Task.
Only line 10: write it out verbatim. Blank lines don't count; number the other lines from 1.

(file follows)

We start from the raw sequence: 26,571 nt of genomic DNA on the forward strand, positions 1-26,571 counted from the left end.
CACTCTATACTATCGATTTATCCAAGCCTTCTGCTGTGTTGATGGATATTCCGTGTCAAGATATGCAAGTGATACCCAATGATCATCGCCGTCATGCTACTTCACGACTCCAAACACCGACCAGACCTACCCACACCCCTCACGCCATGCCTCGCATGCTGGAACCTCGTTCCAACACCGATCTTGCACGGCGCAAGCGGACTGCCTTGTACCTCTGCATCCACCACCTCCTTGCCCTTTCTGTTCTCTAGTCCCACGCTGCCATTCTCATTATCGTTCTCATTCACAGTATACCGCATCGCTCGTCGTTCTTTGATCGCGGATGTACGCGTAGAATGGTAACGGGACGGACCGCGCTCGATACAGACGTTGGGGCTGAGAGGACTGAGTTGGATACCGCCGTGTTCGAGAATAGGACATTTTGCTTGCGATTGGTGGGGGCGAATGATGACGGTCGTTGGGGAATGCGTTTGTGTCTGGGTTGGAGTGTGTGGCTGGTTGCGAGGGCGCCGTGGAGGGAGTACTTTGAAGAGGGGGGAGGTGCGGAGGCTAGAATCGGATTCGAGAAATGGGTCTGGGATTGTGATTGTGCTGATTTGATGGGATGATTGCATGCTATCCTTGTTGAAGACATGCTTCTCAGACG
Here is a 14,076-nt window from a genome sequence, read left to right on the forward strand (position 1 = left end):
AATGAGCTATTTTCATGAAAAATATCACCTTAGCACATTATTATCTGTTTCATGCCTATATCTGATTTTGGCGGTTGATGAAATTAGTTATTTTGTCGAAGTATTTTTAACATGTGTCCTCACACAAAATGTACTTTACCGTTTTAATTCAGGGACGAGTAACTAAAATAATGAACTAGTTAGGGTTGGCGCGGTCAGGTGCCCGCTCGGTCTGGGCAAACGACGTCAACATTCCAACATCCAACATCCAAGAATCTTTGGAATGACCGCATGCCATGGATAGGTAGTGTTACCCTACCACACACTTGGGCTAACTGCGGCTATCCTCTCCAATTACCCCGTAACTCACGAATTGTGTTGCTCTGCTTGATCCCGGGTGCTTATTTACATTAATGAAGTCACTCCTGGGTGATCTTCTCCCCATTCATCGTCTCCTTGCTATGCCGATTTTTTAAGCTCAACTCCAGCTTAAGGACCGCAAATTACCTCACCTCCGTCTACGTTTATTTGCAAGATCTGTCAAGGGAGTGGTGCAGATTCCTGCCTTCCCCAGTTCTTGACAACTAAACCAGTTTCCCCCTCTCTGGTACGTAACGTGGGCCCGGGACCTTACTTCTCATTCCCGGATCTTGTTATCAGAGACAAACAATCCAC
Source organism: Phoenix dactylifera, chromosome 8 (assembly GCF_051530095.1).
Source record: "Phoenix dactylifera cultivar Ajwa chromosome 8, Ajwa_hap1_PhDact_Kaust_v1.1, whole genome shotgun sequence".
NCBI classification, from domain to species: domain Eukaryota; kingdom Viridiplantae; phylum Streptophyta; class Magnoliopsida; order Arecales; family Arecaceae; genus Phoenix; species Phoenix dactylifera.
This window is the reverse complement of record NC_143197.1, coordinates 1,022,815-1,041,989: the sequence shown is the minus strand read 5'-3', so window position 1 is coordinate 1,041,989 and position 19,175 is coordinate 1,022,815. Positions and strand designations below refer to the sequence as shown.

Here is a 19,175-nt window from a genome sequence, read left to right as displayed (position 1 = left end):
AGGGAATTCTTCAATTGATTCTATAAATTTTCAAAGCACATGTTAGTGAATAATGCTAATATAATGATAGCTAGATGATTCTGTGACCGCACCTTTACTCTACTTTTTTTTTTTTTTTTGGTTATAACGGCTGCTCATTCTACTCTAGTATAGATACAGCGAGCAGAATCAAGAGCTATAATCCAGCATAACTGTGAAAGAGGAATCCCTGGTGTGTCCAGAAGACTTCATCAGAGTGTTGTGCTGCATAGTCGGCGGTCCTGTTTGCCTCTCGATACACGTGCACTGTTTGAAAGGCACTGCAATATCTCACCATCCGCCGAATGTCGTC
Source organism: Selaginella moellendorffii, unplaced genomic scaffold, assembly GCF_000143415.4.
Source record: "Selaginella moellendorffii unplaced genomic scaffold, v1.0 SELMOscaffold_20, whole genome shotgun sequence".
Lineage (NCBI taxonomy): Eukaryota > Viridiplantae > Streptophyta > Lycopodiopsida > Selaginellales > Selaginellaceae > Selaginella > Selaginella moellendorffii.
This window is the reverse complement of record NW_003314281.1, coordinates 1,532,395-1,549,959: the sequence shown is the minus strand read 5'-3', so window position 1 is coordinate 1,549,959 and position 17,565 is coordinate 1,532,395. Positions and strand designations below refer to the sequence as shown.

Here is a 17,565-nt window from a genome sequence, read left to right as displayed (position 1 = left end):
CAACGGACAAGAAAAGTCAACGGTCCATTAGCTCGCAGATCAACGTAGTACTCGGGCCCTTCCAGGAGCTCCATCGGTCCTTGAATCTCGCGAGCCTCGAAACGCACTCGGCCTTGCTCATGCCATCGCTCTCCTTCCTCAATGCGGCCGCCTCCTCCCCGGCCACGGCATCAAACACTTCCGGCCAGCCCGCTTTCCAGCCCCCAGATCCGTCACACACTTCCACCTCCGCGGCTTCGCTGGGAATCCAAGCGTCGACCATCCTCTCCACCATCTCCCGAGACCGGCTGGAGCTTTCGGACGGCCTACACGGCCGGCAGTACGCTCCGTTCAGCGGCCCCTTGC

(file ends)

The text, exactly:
AGGGAATTCTTCAATTGATTCTATAAATTTTCAAAGCACATGTTAGTGAATAATGCTAATATAATGATAGCTAGATGATTCTGTGACCGCACCTTTACTCTACTTTTTTTTTTTTTTTTGGTTATAACGGCTGCTCATTCTACTCTAGTATAGATACAGCGAGCAGAATCAAGAGCTATAATCCAGCATAACTGTGAAAGAGGAATCCCTGGTGTGTCCAGAAGACTTCATCAGAGTGTTGTGCTGCATAGTCGGCGGTCCTGTTTGCCTCTCGATACACGTGCACTGTTTGAAAGGCACTGCAATATCTCACCATCCGCCGAATGTCGTC